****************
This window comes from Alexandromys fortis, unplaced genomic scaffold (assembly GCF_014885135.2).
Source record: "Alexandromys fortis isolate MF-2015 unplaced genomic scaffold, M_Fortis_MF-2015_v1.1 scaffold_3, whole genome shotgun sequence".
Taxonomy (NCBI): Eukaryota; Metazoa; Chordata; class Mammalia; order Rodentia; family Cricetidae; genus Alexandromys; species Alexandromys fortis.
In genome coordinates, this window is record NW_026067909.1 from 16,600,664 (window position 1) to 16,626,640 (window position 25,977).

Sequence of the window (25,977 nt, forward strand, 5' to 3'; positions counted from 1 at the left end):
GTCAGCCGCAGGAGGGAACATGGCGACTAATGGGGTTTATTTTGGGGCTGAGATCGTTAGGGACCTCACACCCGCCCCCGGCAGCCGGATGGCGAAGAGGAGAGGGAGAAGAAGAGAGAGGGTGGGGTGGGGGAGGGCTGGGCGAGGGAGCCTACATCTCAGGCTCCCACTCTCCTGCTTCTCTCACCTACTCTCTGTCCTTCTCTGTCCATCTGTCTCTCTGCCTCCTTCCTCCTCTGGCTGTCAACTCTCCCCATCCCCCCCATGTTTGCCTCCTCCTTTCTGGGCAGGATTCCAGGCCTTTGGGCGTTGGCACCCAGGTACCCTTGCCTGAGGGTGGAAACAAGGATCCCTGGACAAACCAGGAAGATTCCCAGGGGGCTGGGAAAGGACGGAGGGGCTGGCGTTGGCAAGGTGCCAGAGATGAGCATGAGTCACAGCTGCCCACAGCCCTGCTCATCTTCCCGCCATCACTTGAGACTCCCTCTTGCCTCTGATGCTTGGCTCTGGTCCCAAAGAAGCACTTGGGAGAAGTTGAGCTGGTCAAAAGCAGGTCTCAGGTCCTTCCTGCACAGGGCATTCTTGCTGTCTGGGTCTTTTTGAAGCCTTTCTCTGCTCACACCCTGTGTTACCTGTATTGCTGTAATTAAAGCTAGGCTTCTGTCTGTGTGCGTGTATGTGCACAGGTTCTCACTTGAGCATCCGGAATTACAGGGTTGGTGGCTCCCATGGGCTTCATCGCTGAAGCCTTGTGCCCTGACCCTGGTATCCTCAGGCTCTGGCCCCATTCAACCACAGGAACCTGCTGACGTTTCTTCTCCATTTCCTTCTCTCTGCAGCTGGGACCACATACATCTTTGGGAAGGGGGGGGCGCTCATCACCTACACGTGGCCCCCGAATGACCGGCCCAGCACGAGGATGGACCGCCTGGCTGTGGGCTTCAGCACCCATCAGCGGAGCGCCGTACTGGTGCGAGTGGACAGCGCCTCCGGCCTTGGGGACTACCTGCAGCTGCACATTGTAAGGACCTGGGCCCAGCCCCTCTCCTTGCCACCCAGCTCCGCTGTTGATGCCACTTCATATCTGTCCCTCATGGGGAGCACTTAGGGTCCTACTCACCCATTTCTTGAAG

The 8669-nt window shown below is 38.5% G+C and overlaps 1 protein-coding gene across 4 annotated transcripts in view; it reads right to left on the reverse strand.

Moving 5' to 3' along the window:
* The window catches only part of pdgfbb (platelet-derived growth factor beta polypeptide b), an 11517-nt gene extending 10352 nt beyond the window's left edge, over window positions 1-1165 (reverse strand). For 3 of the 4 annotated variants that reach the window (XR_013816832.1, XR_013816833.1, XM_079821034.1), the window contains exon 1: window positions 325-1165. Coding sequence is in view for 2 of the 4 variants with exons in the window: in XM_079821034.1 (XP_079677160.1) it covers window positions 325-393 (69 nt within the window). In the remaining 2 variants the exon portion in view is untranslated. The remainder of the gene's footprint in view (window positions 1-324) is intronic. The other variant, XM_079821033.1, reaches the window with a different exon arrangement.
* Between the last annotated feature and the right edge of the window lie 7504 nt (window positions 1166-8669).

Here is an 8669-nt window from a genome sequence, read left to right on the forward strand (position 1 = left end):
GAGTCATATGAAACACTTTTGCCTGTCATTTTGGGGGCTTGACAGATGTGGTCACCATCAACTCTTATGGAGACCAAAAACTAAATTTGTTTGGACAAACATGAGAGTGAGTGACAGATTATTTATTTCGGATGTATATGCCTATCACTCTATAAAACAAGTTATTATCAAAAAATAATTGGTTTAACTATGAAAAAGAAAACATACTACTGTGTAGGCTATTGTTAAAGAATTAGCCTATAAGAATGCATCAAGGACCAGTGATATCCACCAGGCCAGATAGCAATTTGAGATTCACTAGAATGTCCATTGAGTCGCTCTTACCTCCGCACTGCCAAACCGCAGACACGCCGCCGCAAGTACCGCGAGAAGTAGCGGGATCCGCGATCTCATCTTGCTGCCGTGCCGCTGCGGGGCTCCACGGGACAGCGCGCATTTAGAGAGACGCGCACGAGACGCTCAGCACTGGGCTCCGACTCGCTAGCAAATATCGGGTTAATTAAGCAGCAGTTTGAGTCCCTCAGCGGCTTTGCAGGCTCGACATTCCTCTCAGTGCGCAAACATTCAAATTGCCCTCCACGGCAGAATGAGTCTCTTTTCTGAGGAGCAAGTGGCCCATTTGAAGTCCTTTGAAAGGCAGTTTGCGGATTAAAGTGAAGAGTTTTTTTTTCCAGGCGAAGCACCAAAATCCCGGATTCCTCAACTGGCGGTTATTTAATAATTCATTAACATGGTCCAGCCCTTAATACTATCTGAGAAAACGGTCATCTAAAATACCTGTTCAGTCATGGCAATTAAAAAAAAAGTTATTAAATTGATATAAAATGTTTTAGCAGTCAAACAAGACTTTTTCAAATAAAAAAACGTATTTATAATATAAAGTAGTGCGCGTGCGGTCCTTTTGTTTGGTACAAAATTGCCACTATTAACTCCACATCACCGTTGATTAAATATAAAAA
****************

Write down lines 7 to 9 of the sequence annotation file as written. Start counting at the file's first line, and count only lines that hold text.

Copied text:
The 8669-nt window shown below is 38.5% G+C and overlaps 1 protein-coding gene across 4 annotated transcripts in view; it reads right to left on the reverse strand.

Moving 5' to 3' along the window:
* The window catches only part of pdgfbb (platelet-derived growth factor beta polypeptide b), an 11517-nt gene extending 10352 nt beyond the window's left edge, over window positions 1-1165 (reverse strand). For 3 of the 4 annotated variants that reach the window (XR_013816832.1, XR_013816833.1, XM_079821034.1), the window contains exon 1: window positions 325-1165. Coding sequence is in view for 2 of the 4 variants with exons in the window: in XM_079821034.1 (XP_079677160.1) it covers window positions 325-393 (69 nt within the window). In the remaining 2 variants the exon portion in view is untranslated. The remainder of the gene's footprint in view (window positions 1-324) is intronic. The other variant, XM_079821033.1, reaches the window with a different exon arrangement.